drq61040
2019-09-20 10:39
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当错误已返回时,从延迟函数返回错误

Update: I think now that there is no universal answer to this question. We can return both errors using the technique explained in the answer. I think that the most important thing here is not to forget the case when we have two errors and somehow handle it.

Notes: There are many questions on SO about how to return an error from deferred function. This is not a question here.

(In Go) What is the proper way to return an error from a deferred function when the function is already returning an error. For example

func errorMaker() (err error) {
    defer func() {
        err = errors.New("Deferred error")
    }()

    err = errors.New("Some error")
    return
}
func main() {
    err := errorMaker()
    fmt.Printf("Error: %v
", err)
}

In the code above the error returned by the deferred function overwrites the error returned by the function. What is the canonical way to return both errors? If another programmer uses my function what result might she expect from the function when the function returns 'two errors'?

Should I use Error wrapping for this?

Additional notes:

  1. As @Volker says in his comment I write some application specific handling for this error. Because I know what should be done based on nature of the errors.
  2. I think my question is - if I want to return all errors from the function what is the best way to combine them in my scenario?

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更新:我认为现在对此问题没有统一的答案。 我们可以使用答案中说明的技术返回两个错误。 我认为,最重要的是,当我们遇到两个错误并以某种方式处理时,不要忘记这种情况。

注意:SO上有很多有关如何从延迟函数返回错误的问题。 这不是这里的问题。

(在执行中)什么是从延迟函数返回错误的正确方法? 该函数已经返回错误。 对于示例

  func errorMaker()  (错误错误){
延迟func(){
错误=错误。New(“延迟错误”)
}()
 
错误=错误.New(“某些错误”)
返回
  } 
func main(){
 err:= errorMaker()
 fmt.Printf(“错误:%v 
”,err)
} 
   
 
 <  p>在上面的代码中,延迟函数返回的错误将覆盖该函数返回的错误。 返回两个错误的规范方法是什么? 如果另一个程序员使用我的函数,当函数返回“两个错误”时,她会从函数中得到什么结果?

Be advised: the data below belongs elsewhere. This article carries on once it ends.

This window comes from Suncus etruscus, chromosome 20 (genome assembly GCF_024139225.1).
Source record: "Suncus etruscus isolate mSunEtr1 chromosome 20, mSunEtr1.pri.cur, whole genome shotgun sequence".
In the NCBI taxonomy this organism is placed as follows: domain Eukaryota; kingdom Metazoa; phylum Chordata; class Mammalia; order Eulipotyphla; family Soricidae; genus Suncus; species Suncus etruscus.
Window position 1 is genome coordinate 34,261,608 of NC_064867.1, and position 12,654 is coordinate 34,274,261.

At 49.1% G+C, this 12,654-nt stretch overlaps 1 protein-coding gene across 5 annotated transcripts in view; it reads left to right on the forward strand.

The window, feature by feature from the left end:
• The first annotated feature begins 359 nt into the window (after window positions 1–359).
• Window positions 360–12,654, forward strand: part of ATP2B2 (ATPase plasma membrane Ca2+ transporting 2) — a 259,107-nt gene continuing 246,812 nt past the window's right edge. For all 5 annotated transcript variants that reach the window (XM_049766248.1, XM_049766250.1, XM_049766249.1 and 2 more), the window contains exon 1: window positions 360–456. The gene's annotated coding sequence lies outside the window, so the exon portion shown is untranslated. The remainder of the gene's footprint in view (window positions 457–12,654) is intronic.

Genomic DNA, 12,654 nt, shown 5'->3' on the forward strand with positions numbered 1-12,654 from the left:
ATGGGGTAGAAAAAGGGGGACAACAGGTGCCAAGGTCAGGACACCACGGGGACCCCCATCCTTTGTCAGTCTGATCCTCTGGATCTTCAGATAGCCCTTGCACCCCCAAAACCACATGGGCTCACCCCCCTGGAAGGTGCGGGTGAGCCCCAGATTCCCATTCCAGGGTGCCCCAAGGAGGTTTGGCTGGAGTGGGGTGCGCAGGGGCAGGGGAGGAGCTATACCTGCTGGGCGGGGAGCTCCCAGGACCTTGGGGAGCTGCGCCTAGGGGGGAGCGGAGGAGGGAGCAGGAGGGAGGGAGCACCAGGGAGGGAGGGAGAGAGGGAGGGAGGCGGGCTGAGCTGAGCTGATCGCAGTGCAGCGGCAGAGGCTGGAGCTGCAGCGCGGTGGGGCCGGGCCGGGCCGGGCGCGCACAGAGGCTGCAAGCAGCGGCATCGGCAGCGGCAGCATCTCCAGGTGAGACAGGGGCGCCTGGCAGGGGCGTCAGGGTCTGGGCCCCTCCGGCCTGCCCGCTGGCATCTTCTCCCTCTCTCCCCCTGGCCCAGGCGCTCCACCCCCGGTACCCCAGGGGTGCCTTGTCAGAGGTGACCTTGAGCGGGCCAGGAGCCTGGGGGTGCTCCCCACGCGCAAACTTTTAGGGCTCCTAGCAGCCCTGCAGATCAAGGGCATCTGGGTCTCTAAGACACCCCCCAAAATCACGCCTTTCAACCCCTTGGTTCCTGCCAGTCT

我应该使用为此错误包装

其他说明:

    \ n
  1. 正如@Volker在他的评论中所说,我为此错误编写了一些特定于应用程序的处理。 因为我知道根据错误的性质应该采取的措施。
  2. 我认为我的问题是-如果我想从函数中返回所有错误,在我的情况下将其组合的最佳方法是什么 ?
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1条回答 默认 最新

  • douqian1975 2019-09-20 12:27
    已采纳

    Disclaimer: I don't know if the following advice can be seen as "standard" or "widely-accepted".

    Should I use Error wrapping for this?

    Short answer: yes (I would do so).


    Go 1.12 and earlier

    What I do when I need my errors to convey some specific meaning, without foregoing the error interface, I create a wrapper that implements the error interface - Error() string -. This wrapper contains all extra information I need.

    If the caller is aware of the existence of those extra info, it can unwrap the error with a cast and find those info. With the added benefit that unaware callers can just handle the error as a generic error.

    type MyError struct {
        DeferredError error
    }
    
    // Implements 'error' interface
    func (e MyError) Error() string {
        // format to string
    }
    
    func someFunc() error {
        // might return an instance of MyError
    }
    
    ...
    
    // Caller code
    err := someFunc()
    if err != nil {
        if myErr, ok := err.(*MyError); ok {
            // here you can access the wrapped info
            fmt.Println(myErr.DeferredError)
    
        } else {
            // otherwise handle the error generically
        }
    }
    
    

    Go 1.13 onwards

    With Go.13 you can use errors.As to unwrap an error. From the official docs:

    [The method] As finds the first error in err's chain that matches target, and if so, sets target to that error value and returns true. The chain consists of err itself followed by the sequence of errors obtained by repeatedly calling Unwrap.

    var myErr *MyError
    if errors.As(err, &myErr) {
        // here you can access the wrapped info
        fmt.Println(myErr.DeferredError)
    } else {
        // otherwise handle the error generically 
    }
    

    As the docs say the myErr variable is populated as a side-effect of calling As.

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